Smith Journal - - Opinion -

For­mer Ranger and Founder of The Thin Green Line F oun­da­tion

I’d been work­ing as a wildlife ranger in Aus­tralia for years when I at­tended an in­ter­na­tional ranger con­fer­ence and got a se­vere re­al­ity check. A bunch of us were sit­ting around a fire, shar­ing beers and trad­ing tales, when one ranger from Malawi pulled back his hair and showed a ma­chete wound he’d re­ceived at the hands of a poacher. Then a guy from the Congo rolled up his sleeve to re­veal a bul­let hole. The fol­low­ing day that same ranger gave a pre­sen­ta­tion that in­cluded a group photo of around 30 rangers. About four or five of their heads were cir­cled. I fig­ured that these rangers had died do­ing their job, but he ex­plained that those were the rangers who were still alive. About 180 rangers had been killed in that one na­tional park in the past

15 years. That just floored me.

The next year I sold my house and car and spent 12 months trav­el­ling the world meet­ing rangers. I saw first­hand how the role of the ranger isn’t given much re­spect in a lot of coun­tries. As a re­sult, many rangers aren’t kit­ted out with ad­e­quate equip­ment to do their jobs safely. I’ve met rangers who’ve headed out on pa­trol for a month at a time with­out wet-weather gear, mos­quito nets or ap­pro­pri­ate footwear. If they were in­jured there’d be no com­pen­sa­tion. If they died their fam­i­lies would be on their own.

I wanted to make a film that would raise money for their cause and aware­ness of their sit­u­a­tion. I even­tu­ally raised about $ 9,000, but when I then went to do­nate the money I re­alised there wasn’t a char­ity I could give it to. If I was go­ing to help rangers and the fam­i­lies of those who’d fallen, I was go­ing to have to set one up my­self. I founded the Thin Green Line Foun­da­tion three years later.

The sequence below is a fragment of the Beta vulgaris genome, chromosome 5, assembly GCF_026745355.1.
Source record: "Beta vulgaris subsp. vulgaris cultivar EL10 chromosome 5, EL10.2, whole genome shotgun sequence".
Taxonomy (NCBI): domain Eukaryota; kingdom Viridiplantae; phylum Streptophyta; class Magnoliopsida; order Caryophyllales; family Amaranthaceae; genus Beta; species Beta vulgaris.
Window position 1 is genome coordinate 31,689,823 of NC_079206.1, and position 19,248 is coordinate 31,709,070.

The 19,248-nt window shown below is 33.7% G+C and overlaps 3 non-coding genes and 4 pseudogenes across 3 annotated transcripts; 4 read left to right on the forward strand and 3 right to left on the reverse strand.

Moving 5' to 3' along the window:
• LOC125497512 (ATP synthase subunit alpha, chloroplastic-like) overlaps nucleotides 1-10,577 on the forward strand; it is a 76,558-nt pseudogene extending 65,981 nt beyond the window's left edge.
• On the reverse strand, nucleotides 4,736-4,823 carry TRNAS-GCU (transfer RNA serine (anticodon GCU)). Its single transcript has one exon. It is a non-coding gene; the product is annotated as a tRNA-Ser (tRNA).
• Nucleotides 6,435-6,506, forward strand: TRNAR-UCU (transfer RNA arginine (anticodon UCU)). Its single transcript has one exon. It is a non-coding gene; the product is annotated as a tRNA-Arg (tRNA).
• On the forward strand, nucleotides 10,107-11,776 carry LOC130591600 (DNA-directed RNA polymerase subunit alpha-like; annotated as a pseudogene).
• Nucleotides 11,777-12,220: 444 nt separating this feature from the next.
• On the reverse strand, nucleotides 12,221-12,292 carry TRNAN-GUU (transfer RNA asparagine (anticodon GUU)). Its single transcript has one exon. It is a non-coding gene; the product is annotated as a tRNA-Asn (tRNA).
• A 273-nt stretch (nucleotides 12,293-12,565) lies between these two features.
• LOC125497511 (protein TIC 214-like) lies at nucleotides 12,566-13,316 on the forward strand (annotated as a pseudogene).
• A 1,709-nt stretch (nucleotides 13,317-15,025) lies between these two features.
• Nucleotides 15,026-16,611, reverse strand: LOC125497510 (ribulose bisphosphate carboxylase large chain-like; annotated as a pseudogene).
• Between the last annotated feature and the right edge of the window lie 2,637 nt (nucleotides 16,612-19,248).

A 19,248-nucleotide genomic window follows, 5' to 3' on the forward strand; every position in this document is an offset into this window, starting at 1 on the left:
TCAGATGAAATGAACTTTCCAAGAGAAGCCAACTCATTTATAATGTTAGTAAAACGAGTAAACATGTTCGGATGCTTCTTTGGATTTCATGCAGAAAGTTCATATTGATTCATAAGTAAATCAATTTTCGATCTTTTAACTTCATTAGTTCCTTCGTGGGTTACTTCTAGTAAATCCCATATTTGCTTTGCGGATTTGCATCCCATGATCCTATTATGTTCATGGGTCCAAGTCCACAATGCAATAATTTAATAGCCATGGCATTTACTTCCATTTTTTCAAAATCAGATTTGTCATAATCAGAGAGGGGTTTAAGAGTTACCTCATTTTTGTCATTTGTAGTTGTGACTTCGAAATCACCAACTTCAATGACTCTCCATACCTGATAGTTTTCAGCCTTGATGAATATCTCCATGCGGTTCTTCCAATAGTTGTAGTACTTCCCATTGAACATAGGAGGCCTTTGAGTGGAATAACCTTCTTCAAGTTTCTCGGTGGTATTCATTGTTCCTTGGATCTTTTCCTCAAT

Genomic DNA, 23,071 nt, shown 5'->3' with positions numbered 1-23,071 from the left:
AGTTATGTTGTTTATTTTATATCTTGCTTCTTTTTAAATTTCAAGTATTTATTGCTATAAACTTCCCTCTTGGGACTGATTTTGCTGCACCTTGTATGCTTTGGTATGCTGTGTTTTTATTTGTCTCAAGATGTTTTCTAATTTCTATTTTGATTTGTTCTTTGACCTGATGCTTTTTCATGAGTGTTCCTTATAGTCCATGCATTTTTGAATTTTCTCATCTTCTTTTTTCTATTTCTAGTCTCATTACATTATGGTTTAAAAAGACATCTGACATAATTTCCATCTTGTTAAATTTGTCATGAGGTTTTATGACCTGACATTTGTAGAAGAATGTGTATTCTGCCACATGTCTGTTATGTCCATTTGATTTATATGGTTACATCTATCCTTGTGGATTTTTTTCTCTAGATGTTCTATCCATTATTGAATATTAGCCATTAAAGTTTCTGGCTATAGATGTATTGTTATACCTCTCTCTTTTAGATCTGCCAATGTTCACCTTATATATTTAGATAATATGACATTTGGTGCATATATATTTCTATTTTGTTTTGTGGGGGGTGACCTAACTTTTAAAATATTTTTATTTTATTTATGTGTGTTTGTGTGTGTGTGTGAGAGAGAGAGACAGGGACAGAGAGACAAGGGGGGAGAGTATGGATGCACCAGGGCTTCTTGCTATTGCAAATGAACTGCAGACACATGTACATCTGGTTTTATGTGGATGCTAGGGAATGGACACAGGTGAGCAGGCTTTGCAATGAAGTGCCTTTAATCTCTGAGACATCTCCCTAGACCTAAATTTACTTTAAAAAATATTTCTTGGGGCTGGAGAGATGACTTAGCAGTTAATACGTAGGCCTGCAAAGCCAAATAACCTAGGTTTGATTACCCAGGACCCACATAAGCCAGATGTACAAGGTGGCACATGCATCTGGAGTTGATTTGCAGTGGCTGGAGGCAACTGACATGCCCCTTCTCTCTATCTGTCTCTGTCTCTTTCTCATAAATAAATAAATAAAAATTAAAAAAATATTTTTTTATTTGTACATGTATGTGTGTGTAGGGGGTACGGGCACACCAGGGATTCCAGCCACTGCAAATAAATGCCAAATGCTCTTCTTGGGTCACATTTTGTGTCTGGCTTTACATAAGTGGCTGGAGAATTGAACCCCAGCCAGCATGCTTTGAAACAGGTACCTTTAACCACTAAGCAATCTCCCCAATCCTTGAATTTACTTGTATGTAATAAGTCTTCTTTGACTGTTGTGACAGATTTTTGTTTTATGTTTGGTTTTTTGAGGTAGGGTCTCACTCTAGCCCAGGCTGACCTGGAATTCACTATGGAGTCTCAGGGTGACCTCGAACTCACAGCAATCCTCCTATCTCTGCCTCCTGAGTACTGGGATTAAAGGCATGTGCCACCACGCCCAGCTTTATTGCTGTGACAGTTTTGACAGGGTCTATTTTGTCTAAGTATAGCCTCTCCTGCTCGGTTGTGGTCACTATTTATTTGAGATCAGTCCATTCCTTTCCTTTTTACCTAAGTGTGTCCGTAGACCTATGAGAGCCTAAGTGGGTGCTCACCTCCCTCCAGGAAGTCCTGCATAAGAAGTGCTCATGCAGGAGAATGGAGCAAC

Ap­prox­i­mately a thou­sand rangers have died on the job in the past 10 years. Of these, around 70 per cent have died at the hands of poach­ers. The Thin Green Line works to en­sure those rangers out in the field are able to do their job as safely as pos­si­ble. We get them gear that will see them through and train them in proper anti-poach­ing and pa­trol tech­niques. Whether a ranger has been mur­dered, killed by an an­i­mal, per­ished in a fire or suf­fered a heart at­tack, we work to sup­port their fam­ily. It’s about ex­tend­ing them re­spect. While many of us will head out on holiday hop­ing to see wildlife, few of us con­sider those whose work en­sures there re­mains wildlife to see.

We learn, on av­er­age, of three ranger deaths per week. The work takes an emo­tional toll – I’ve lost good friends. You learn to dis­so­ci­ate, but ev­ery now and then a story re­ally hits you. Most re­cently, this was the story of Ranger Afram. He was a Pak­istani ranger get­ting paid about $ 20 a month to pro­tect the com­mu­nity for­est. He was out on pa­trol one day when he came across some tim­ber poach­ers. When he told them to leave, the poach­ers of­fered him a month’s salary to turn a blind eye. He de­clined that, and so they upped their of­fer to two months’ salary. Then three months. Then six. They of­fered a guy who lived in a tent with his fam­ily half a year’s wage just to walk away.

When he de­clined that the men shot and then de­cap­i­tated him.

Read­ing about Ranger Akram re­duced me to tears. Per­son­ally, I wish that he had walked away. But I do have to re­spect his de­ci­sion and his in­tegrity. Here was a guy who would not walk away, and that’s be­cause he was proud of what he did.

Ev­ery ranger I’ve ever met has a sense that they stand for some­thing big­ger than them­selves. And they do. Rangers look af­ter en­tire ecosys­tems. They look af­ter life. Per­son­ally, I can’t think of a more hon­ourable pro­fes­sion.


• Wil­son’s Promon­tory Na­tional Park, Vic­to­ria, Aus­tralia, where Wil­more was a ranger for many years. • The Thin Green Line is head­quar­tered in South Mel­bourne, Aus­tralia.

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